But what happens if the plane gets into real trouble?! Will the pilot have any idea what he needs to do to avoid a rough landing or a fatal crash?
Which begs this question to be asked:
If your sewing machine does everything for you, will you know how to salvage your project?!
Honestly, if you don’t know why or how to adjust your stitch length, stitch width, or tension, have you really unleashed your dressmaking superpowers?
Not to mention that the accessories for and the maintenance of these machines cost a small fortune, depending on the brand. Ask me how I know this?!
Still, I will admit that my electronic Janome DC2014 sewing machine sews much smoother than her mechanical sister. It is quite a lovely ride.
Okay, moving on…
What Features Do You Need
After you’re clear on whether you want to go mechanical, electronic, or computerized, you need to determine what features are absolute must-haves and what would be nice but not mandatory.
It is a waste of money to buy more machine than you are ready to use or will ever use.
I think the best way to go if you can afford it is to buy a sewing machine that falls in the middle price range. This will give you room to grow for years to come.
Here is a short list of features that I think are a must haves…
- Weighty-ness, which indicates that it is made of metal, not plastic parts
- Three stitches: straight, reverse, zigzag
- These presser feet: zigzag; conventional zipper; and automatic, one-step buttonhole
- Adjustable needle position (great when you need to topstitch!)
- Adjustable stitch length and stitch width
- Adjustable tension
- One-step buttonhole
- A free arm
You also need to know what you want to sew with your new machine. Are you going to be sewing stable cottons or sumptuous, slippery silks or heavy denim? Are you going to be sewing garments, quilts, handbags, or curtains? Are you going to be sewing kid’s clothes or dresses for you?
Knowing what you want to sew with your new machine and sharing this with the sewing machine salesperson will help them help you make the best choice for YOU.
In fact, be bold enough to bring in scraps of the types of fabric you dream of sewing to test drive on the machines. Believe me when I tell you that some machines are better at sewing certain fabrics than others. (Yes, I’m looking at you Viking Opal 650!)
Go Heavy or Don’t Buy
Whatever you do, I beg you please to stay away from what I call junk machines. You know, the ones that you find at many big box stores that you can easily tilt with a single finger.
Just. Do. Not. Even.
What I love about both of my Janome machines is that they are substantial. They’ve got heft. Both of my machines are over 18 freaking-awesome pounds! This is one of the hallmarks of a sturdy machine.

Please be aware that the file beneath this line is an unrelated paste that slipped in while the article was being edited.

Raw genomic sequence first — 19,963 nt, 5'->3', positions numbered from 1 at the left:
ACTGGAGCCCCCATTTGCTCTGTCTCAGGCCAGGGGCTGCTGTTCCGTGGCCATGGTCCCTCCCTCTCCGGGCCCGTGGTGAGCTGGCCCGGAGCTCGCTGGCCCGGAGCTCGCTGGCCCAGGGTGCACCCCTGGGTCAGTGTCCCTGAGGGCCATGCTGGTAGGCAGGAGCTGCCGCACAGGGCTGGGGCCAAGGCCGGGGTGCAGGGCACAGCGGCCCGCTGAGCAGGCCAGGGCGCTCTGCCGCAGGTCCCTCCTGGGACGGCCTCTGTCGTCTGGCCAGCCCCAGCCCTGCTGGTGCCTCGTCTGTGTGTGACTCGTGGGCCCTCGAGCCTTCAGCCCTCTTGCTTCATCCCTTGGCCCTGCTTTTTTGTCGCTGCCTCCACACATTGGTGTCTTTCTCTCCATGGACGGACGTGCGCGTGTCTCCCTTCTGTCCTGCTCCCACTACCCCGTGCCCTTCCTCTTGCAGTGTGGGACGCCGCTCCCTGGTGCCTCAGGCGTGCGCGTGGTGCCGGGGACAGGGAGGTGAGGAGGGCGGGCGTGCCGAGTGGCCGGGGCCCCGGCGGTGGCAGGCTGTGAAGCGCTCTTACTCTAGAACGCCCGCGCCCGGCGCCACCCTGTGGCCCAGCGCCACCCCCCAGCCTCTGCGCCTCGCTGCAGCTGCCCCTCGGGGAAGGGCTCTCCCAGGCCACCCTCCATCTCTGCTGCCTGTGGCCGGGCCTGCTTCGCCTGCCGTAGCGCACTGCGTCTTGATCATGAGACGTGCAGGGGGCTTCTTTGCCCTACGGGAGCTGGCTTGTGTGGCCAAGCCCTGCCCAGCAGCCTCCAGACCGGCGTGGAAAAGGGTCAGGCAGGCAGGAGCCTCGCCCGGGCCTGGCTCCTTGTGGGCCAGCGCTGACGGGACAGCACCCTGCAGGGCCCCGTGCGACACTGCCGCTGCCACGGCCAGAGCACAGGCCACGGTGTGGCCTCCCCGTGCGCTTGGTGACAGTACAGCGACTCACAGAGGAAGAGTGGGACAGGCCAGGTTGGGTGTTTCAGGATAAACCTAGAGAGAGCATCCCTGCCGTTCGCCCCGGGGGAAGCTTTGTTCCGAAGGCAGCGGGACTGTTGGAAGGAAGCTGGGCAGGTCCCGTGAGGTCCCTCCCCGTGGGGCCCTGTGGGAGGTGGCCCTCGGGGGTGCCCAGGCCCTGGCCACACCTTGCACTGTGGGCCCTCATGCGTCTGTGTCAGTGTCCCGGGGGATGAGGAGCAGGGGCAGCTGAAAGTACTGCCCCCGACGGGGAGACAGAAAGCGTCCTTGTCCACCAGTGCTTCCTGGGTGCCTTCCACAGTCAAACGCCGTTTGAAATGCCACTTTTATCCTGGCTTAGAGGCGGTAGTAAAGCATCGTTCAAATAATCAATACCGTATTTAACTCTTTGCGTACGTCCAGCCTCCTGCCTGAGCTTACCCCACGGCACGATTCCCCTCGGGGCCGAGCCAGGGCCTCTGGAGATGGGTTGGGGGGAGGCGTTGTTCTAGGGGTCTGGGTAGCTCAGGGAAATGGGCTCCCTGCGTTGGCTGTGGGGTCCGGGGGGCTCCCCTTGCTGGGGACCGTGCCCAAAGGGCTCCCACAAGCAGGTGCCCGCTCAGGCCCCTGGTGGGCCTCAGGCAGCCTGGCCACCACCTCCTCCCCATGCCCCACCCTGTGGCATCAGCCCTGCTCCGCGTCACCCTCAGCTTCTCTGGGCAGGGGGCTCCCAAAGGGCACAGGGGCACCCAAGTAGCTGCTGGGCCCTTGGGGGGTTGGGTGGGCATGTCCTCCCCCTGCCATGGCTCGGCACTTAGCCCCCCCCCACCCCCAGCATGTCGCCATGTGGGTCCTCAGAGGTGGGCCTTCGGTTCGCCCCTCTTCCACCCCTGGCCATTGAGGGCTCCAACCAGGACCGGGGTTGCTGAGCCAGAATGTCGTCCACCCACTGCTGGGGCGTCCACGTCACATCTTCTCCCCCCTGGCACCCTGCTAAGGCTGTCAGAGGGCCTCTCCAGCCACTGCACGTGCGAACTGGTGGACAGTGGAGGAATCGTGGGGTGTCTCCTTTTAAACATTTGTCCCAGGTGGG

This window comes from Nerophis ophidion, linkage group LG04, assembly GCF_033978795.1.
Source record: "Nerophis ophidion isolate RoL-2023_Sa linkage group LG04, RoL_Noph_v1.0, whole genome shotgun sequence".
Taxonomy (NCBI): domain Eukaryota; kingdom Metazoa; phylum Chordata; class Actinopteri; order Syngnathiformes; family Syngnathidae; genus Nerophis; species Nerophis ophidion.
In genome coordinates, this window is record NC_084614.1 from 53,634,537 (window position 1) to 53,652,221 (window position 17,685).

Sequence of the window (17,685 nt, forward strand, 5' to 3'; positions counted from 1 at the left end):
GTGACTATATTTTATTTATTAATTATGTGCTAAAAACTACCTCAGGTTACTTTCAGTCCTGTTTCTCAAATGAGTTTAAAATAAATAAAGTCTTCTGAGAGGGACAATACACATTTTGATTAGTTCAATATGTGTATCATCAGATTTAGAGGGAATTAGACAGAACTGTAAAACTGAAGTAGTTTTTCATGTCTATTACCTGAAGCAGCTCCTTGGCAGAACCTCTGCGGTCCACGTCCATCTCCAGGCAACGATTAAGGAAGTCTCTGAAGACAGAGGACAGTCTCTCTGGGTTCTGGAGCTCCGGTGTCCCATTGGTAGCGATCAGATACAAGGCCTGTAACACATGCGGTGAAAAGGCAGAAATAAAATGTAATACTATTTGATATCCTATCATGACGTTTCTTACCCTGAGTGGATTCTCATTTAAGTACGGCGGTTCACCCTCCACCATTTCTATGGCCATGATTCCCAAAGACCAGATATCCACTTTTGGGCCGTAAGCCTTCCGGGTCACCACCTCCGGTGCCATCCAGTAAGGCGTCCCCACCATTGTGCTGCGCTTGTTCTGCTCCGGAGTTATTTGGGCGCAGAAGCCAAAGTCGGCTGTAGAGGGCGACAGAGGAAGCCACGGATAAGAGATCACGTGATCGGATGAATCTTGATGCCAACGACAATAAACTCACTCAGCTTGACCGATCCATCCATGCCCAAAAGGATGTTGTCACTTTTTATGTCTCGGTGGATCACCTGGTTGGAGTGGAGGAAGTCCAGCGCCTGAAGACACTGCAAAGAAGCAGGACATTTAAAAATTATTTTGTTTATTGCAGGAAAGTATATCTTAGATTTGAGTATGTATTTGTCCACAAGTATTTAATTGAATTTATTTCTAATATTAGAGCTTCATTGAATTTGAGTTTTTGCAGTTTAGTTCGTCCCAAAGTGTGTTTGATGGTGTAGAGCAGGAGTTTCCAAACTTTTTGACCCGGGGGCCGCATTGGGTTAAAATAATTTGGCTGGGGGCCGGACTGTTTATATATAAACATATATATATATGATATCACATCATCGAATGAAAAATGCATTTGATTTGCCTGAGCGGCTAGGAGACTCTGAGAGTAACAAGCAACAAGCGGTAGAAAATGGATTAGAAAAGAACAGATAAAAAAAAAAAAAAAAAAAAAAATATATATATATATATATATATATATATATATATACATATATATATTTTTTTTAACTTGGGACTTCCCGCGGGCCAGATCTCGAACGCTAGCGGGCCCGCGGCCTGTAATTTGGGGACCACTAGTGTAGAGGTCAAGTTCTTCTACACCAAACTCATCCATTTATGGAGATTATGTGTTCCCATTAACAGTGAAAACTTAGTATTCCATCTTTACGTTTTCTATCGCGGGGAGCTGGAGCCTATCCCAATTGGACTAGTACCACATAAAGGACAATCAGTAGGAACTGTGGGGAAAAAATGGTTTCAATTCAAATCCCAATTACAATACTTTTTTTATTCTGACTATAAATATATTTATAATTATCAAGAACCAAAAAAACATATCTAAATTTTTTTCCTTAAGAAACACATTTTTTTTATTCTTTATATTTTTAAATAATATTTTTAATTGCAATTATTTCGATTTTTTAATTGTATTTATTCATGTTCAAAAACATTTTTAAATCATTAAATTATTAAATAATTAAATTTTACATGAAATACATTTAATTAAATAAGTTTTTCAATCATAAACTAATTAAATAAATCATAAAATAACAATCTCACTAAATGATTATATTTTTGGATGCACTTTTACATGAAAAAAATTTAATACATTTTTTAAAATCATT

Oh, and one last thing:
Please for the love of sewing, save your money and say absolutely NOT to mini machines. They are not up to the challenge of frequent sewing.
Test Drive Locally
If this is your first machine, you might want to do a test drive at a local dealer even if you decide to buy online.
Before you go sewing machine shopping, pick up a quarter yard of real denim.
Also, bring along a few samples of the fabrics that you’re most likely to sew with.
Now, you’re armed and ready to test drive sewing machines.
FIRST, before you sew your first stitch, ask the dealer to set the tension to the default for that sewing machine! It is IMPORTANT not to muck with the tension when test driving sewing machines! You must test drive with the sewing machine set at its default tension! (It’s usually 4.)
Next, do the following tests:
- Sew a plain straight stitch. Now, look at the stitching line on both sides. They should look pretty much the same.
- Sew a simple zig-zag stitch. On the needle (top) side, you should not see the bobbin thread. However, on the bobbin (bottom) side, the needle thread should make only a very slight appearance.
- Sew a buttonhole. You want a machine that makes a pretty buttonhole.
- Finally, sew through at least three to nine layers of denim. Did it do so smoothly and without a hitch? Or, did is sputter and stall? If it sputtered and stalled, I would suggest you continue searching.
These four tests will give you firsthand knowledge of how the sewing machine will handle your preferred fabrics and the stitch quality it produces.
I wish I had known this before I shelled out good money for that Viking Opal 650!
A good sewing machine does not have to cost you a small fortune. Be wise and decide before you go shopping how much machine you are likely to actually use. Then, buy accordingly.
Whatever brand you buy, go heavy. Make sure it has a metal frame. I think you’d agree that we ain’t got no time for a sewing machine so light, it shakes and rattles with every stitch.
And once you unbox your new sewing machine, the first order of business is to READ THE MANUAL from cover to cover.
You’ll be amazed at how much you can learn about sewing from just doing this ONE thing!
Because if I have a spare $150, I would rather spend it on fabric than a freaking walking foot (yes, I did).
Life is the ultimate red carpet event. Dress for it!